Heart-wrenching stories of
23/02/2009 NST By Es Tung
I SYMPATHISE with the plight of Taman Sri Manja residents in Old Klang Road,
whose houses are sinking. Reading their story recently reminded me of the
predicament faced by my father-in-law in Malacca 15 years ago, although on a
The poor man had used his savings to buy his dream home. However, unknown to
him, the house was built on swamp land and six months after he moved in, the
foundation began to sink. Another six months down the road, cracks started
to appear on the walls and soon, some of the gaps were large enough to allow
one's hand to slip through.
Although the house was considered safe because the beams did not show signs
of impending failure, my father-in-law and his neighbours knew that the
developer had not been entirely honest with them. Patching up was done at
the developer's whim and fancy, and before long, two years had passed and
the liability period during which developers were required to undertake any
remedial measure for free had ended.
My father-in-law has since accepted his bad luck and continues to live in
the house, occasionally reminded of the mental anguish he had to live with
when guests asked about the partially patched-up cracks which bore grim
reminders of his encounter with a bad developer.
News about house buyers being given the short end of the stick is not new.
The path to successful house purchase is littered with even more
heart-wrenching stories of deals gone sour. Some of the luckier ones only
have to deal with poor aesthetics but the not-so-lucky ones end up with a
lifetime of problems -- or until they manage to sell the property to an
unsuspecting secondhand buyer.
The unluckiest ones are those who have no choice but to live with the
nightmare for the rest of their lives. This is because more often than not,
they have spent their entire savings on what was supposed to be their dream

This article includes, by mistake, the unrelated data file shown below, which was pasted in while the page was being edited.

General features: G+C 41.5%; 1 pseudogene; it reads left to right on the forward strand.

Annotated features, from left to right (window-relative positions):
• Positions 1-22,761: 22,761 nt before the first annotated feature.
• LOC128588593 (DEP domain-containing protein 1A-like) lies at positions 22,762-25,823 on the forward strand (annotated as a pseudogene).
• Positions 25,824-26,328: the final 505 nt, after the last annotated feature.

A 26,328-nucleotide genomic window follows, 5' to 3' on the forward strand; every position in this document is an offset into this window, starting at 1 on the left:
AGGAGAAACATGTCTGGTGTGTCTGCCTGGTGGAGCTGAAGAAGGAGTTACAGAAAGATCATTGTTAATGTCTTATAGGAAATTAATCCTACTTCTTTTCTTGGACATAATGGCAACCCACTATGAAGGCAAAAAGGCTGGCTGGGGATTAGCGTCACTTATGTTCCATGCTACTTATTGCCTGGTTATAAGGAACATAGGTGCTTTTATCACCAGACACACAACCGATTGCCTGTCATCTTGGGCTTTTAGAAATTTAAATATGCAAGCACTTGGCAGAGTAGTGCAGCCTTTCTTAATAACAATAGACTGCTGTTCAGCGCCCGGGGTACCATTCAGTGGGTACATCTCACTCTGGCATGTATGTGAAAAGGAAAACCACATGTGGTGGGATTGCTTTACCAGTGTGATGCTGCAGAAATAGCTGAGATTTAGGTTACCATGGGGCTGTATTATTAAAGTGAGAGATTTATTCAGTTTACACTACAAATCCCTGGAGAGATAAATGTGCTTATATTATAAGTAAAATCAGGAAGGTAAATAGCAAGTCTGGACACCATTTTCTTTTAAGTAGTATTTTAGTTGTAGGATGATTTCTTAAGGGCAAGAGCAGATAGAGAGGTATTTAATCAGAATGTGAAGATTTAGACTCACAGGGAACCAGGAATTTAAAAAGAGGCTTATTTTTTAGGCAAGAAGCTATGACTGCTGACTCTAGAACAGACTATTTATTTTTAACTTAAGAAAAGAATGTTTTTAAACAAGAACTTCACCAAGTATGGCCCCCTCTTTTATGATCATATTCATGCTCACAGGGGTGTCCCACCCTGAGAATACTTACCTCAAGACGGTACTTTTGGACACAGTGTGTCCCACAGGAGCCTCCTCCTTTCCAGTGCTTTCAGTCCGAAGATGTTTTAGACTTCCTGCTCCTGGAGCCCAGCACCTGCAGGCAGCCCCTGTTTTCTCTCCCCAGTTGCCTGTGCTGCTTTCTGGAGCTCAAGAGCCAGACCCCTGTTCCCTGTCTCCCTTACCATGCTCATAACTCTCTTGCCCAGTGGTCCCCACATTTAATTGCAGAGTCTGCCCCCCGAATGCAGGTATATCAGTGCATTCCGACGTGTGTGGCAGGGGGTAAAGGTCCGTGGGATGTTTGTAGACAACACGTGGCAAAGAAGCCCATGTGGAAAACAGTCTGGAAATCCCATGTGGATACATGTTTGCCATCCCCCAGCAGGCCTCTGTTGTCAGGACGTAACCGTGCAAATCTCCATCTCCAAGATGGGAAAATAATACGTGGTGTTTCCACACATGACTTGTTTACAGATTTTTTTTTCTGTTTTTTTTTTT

The guidelines for successful house ownership are simple: check the
developer's reputation and track record and don't be taken in by sweet sales
talk. But really, is there any guarantee that cunning will not outwit
intelligence and you will not end up with a lemon after all the trouble?
If you remember, back in the mid 1990s, the frenzy of house ownership had
driven property prices sky high and everyone who had any opinion would tell
anyone who would listen that one should live far away from the city to avoid
traffic jams and to get better value for the shrinking ringgit.
Droves of sensible people made a beeline for the new townships north of
Kuala Lumpur. Houses were unbelievably cheap and at that time, it appeared
quite logical to live away from the city centre, after all there is a
highway which connects the townships with the city and it shouldn't take
more than 30 minutes' leisurely drive to get to work and home daily.
What the careful buyers forgot to figure out then was that fuel prices would
go up one day, and so would toll charges. And when the combined expenses
amounted to a huge chunk of their salaries, many realised that it was wiser
to stay put in the city.
The glossy townships painted in the developers' colourful advertisements are
today sparsely populated urban outbacks. Some of the housebuyers were
careful people like you and I. But in the end, they end up paying for the
bank loans and maintenance fees for a place that they no longer want.